In addition to the Frobenius papers, the website MACVteams.org has helped me connect with veterans of Advisory Team 28. It was here that I found Ronald Thayer, a veteran who did three tours in Phu Yen and witnessed the war from start to finish. As a DSA for Son Hoa District, he participated in the little known, yet illuminating, Battle of Cung Son on June 18, 1971, the largest battle in the province after the 1968 Tet Offensive. Cung Son entailed a combined PAVN and VC force converging on the GVN district compound and Regional Force (RF ) base with the objective of ejecting the GVN out of the district. RF and U.S. helicopters eventually won the battle, demonstrating that the RF could fight so long as it could rely on U.S. airpower. The battle also indicated that the enemy still maintained a noteworthy presence in Phu Yen well into the Vietnamization period.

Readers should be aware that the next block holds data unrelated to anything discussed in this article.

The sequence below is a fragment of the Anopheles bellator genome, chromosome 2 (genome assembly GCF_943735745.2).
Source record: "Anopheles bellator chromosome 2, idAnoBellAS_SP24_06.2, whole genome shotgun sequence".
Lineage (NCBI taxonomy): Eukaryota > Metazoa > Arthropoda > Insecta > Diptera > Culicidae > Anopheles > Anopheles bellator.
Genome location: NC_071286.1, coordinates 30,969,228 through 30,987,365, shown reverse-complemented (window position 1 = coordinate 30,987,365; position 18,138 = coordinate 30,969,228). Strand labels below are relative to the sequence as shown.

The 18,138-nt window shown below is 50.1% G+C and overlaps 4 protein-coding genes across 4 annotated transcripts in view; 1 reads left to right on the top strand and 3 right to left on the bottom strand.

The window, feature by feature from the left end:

Social media has also allowed me to connect with others who are studying pacification. On Twitter, I have exchanged ideas over what pacification means with other doctoral students, and exchanging tweets with them has led me to reorganize my dissertation chapters and locate invaluable documents at the U.S. National Archives. Critics of province studies argue that a single province cannot explain larger trends in the Republic of Vietnam, but thanks to a contact I made on Twitter, I was able to get U.S. Embassy documents on Phu Yen indicating the importance of the province to the larger war effort. On the Facebook group, Vietnam War History Organization, established by Vietnam War scholar Erik Villard, academics and veterans share information about war, and from this group, I have obtained research leads, after action reports, and maps. In sharing my own research with the group, I have found encouragement and motivation to carry on and keep writing. From practical tools to moral support, the internet and social media offer useful tools for dissertation research and camaraderie in what is often solitary work.